The Slatest

Donald’s Trumped-Up Nevada Lawsuit Is a Fitting End to a Hateful Campaign

Las Vegas Strip–themed “I Voted” stickers are stacked next to a voting instruction card on the back of a voting machine at a polling station.

Ethan Miller/Getty Images

Donald Trump’s campaign filed a complaint on Tuesday alleging that election officials in Nevada broke the law by allowing up to 300 people to vote who were not in line at closing time on Friday at Cardenas market, a Latino-oriented restaurant in Clark County serving as a temporary early polling place. His campaign also made similar charges about a few other locations. Trump was trying to use this complaint to stop ballots cast there from being counted. This seems likely to be a ploy to try to deprive Hillary Clinton of having Nevada declared for her Tuesday night in the event of a close race with her ahead. Judge Gloria Sturman denied the campaign any preliminary relief to sequester ballots or get information on poll workers, but the suit may continue.

It will take a while to sort out everything, but my initial impression is that—even if it is true that people were allowed to vote late on the Friday night before Election Day at a handful of locations—Trump’s claim is weak on the law. The suit also misunderstands the point of early voting and the lack of harm done when early voting times are extended.

Nevada law, like the law in many places, provides that people who are in line when the polls close on Election Day get to vote, but no new people get to join the line. Trump’s complaint is that new people joined the line at Cardenas market after the locations were supposed to close at 8 p.m. and he’s put in some affidavits from people who say they witnessed new voters enter the line. That is disputed by others, who say that only those who were in line at 8 p.m. got to vote, with voting finishing at about 10 p.m.

Let’s, for the sake of argument, accept that the Trump campaign is correct that new people joined the line (I am not at all convinced of that, and if he’s wrong, there’s no case). Nevada law is clear that this is not permissible on Election Day itself. The relevant statute provides for the use of a sticker to mark the end of the line. Here are the instructions for voting officials to ensure that the line ends where the line ends:

If the last person waiting to vote does not want a sticker or other distinguishing mark placed on him or her, physically stand behind the last person waiting in line to vote, to ensure that no other person enters the polling place to vote.

But those rules do not necessarily apply to the sections of Nevada’s election’s code for in-person early voting. The early voting rules instead provide for election officials to use both permanent and temporary polling places and under the rules for temporary voting sites, like the Cardenas market, the hours set by statute for permanent voting places do not apply. These sites are allowed greater flexibility, given that they are used for other purposes, like buying your groceries.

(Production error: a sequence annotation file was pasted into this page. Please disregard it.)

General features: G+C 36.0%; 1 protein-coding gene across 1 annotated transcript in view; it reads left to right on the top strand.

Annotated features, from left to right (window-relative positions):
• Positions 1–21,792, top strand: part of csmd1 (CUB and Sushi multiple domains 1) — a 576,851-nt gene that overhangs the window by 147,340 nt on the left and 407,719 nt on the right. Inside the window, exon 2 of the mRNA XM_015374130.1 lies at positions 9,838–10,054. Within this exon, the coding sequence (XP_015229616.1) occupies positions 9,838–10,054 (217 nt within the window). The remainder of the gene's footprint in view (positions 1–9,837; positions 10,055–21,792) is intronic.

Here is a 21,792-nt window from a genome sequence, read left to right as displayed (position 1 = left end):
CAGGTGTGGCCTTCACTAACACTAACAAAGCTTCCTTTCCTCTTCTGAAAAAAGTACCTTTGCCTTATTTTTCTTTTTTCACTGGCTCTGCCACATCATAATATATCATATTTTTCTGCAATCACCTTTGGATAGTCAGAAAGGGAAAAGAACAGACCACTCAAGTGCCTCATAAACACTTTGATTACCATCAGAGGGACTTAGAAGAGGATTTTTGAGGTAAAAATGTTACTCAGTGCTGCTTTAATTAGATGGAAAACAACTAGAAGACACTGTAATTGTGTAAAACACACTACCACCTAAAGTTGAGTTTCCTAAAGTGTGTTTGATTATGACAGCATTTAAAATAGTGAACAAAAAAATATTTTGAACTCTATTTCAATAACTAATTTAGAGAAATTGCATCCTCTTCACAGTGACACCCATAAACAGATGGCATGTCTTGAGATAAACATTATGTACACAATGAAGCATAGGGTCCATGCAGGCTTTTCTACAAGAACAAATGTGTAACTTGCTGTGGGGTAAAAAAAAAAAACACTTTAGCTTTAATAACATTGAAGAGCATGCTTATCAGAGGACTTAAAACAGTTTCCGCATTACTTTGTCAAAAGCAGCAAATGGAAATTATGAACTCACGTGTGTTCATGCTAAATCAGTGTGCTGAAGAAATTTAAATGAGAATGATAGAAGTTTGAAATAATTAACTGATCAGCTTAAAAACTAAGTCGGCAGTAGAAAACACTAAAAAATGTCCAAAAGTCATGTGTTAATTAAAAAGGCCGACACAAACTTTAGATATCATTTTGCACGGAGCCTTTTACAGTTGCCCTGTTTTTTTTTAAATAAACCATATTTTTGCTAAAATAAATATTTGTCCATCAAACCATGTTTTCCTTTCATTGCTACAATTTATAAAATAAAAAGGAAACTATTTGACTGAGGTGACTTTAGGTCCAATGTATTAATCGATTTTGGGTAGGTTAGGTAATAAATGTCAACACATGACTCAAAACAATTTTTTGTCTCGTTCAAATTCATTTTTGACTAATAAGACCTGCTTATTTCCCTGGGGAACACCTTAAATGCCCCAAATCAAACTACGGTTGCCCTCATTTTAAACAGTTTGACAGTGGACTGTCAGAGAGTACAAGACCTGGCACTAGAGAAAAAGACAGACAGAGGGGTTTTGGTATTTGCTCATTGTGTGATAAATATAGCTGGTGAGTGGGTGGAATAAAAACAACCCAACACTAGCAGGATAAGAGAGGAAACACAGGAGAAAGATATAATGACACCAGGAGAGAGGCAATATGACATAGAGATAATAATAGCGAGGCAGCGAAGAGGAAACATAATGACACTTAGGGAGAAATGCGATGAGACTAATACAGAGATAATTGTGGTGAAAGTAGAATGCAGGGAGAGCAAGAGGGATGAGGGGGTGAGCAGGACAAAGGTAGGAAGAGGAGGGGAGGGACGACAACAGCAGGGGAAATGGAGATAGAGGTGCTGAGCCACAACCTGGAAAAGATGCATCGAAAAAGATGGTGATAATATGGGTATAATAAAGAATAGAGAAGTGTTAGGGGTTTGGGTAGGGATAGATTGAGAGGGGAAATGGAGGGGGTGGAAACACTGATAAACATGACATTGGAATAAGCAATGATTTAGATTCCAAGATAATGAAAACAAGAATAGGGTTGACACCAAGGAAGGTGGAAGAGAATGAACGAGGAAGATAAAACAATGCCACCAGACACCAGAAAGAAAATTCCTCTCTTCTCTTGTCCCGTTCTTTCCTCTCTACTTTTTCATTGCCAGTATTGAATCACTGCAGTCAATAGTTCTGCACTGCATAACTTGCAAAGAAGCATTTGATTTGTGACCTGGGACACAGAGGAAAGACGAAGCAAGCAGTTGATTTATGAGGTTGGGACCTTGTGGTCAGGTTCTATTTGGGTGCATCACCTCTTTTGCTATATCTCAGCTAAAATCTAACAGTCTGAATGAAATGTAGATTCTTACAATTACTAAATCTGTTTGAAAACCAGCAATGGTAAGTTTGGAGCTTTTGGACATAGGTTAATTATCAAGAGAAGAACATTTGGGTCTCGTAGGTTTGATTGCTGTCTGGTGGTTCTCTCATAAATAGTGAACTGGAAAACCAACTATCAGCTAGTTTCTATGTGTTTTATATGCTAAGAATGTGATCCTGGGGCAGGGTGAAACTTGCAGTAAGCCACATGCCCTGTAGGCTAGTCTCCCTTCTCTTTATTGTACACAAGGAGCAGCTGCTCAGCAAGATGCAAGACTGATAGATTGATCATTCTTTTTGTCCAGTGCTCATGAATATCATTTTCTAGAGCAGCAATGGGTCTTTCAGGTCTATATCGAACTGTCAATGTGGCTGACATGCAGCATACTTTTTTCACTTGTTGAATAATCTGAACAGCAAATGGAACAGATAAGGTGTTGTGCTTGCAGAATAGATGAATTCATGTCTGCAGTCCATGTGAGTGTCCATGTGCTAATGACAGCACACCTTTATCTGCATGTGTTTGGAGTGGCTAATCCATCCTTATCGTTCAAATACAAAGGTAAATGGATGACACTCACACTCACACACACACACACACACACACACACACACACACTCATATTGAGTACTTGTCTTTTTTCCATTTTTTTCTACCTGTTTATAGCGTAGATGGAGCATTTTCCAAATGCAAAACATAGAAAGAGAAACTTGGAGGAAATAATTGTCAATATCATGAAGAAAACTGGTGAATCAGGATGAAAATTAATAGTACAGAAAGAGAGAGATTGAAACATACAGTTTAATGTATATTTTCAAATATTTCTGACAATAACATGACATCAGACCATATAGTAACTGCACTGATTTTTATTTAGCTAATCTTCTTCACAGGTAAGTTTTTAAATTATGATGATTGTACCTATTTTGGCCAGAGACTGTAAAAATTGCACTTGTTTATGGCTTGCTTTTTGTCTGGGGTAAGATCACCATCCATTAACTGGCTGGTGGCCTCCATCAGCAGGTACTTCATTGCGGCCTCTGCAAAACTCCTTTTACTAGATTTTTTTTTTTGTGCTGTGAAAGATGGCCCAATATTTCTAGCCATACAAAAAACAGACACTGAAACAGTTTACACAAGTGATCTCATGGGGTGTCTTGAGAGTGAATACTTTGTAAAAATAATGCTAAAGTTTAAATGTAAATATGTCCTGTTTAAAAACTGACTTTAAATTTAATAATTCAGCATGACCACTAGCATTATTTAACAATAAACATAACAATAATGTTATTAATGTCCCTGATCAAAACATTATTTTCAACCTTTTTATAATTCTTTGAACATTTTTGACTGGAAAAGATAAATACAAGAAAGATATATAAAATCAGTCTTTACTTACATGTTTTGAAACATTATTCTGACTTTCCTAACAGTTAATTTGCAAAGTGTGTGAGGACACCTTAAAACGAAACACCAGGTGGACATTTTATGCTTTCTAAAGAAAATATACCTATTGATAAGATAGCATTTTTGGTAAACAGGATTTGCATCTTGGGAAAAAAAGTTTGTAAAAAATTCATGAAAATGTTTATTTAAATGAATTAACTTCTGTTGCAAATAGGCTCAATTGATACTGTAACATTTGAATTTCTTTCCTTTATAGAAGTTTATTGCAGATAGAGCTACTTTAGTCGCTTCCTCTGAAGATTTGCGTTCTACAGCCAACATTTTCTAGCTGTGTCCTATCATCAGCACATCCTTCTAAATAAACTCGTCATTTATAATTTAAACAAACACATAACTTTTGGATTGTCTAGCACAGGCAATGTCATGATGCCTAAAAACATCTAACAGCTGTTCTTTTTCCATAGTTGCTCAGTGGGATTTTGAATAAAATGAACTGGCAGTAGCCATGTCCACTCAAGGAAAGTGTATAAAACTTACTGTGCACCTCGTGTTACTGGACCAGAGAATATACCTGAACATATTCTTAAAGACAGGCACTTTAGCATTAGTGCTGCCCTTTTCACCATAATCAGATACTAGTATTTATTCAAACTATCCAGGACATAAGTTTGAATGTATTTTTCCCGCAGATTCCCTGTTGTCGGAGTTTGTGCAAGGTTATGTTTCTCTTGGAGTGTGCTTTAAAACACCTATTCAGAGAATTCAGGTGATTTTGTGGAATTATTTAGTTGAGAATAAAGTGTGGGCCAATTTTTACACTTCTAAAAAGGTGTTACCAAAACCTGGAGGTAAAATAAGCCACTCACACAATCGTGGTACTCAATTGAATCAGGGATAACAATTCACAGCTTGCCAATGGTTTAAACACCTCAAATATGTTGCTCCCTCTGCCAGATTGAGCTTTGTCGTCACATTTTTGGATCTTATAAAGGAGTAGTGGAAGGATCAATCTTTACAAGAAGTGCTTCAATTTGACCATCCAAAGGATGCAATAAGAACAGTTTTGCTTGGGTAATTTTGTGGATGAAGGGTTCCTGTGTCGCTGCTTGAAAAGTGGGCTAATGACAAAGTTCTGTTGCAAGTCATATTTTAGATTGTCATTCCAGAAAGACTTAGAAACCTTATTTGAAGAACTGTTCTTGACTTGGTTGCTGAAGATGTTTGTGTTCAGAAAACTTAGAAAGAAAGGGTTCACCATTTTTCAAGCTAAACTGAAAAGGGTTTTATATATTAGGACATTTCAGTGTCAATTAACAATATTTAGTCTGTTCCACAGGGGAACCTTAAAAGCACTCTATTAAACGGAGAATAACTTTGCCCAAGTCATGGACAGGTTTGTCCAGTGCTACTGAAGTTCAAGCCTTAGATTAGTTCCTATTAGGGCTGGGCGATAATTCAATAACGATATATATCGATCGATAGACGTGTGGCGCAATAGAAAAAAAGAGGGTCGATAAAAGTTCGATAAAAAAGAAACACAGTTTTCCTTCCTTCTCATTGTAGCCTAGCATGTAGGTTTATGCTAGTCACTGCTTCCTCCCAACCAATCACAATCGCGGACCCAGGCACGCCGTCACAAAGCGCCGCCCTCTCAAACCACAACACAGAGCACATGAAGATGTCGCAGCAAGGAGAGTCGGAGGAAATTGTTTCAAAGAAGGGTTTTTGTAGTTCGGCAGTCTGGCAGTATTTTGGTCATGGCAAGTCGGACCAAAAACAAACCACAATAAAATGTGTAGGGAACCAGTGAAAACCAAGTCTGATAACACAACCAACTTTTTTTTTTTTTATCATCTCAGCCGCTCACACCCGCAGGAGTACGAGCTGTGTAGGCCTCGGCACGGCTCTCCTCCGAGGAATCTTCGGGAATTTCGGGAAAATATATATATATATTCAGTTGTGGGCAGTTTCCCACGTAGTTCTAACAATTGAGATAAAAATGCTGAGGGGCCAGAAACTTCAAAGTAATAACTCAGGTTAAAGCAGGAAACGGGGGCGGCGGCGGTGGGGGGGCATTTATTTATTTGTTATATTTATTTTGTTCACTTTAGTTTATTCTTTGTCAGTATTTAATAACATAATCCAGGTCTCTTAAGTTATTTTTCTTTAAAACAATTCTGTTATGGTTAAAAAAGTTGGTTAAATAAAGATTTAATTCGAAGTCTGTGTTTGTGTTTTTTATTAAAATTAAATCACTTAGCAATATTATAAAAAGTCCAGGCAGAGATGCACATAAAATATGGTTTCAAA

Voting at a temporary branch polling place may be conducted on any one or more days and during any hours within the period for early voting by personal appearance, as determined by the county clerk. The schedules for conducting voting are not required to be uniform among the temporary branch polling places.

All of this flexibility means that there would probably be no violation for allowing people at a temporary location to join the line late, even if Trump had a case that this is what happened.

All of this is in line with what the attorney for election officials told the judge in Tuesday’s hearing. The apparent practice in Nevada is for flexibility in early voting at temporary sites. The attorney argued that the hours set are minimum hours, not maximum hours.

This rule makes sense. The whole point of early voting is to offer convenience for voters. Voting of course has to end at some time, and we can’t have people voting after Election Day is officially over. But Election Day by definition can’t begin until the period of early voting is over, and it is hard to see what harm there is in allowing people to vote who would otherwise be able to vote on Election Day. Additionally, if these people’s ballots are thrown out at the last minute without them getting the opportunity to cast a replacement ballot on Election Day itself, where is the justice in that? So any argument of unfairness about people voting in line late seems to lack punch when applied to early voting.

Clark County mocked Trump for running to court on Election Day to get election officials to preserve election information they already by law must preserve. Judge Sturman didn’t think much of the argument either. It was not a great day for the Trump legal team.

In the end, this lawsuit is likely an Election Day distraction. Chances are, Nevada won’t be close enough for these votes to matter. If it is, Trump has set the stage for an election fight he would likely lose.

If nothing else, this lawsuit will give Trump fodder to claim he wasn’t a real loser because the election was “rigged.” Rigged by many Hispanic voters, incensed with Trump’s hateful rhetoric, coming in droves to a supermarket to exercise their constitutional right to vote like other citizens. Something that should be celebrated is being attacked by Trump, which seems a fitting ending to this campaign.

See more of Slate’s election coverage.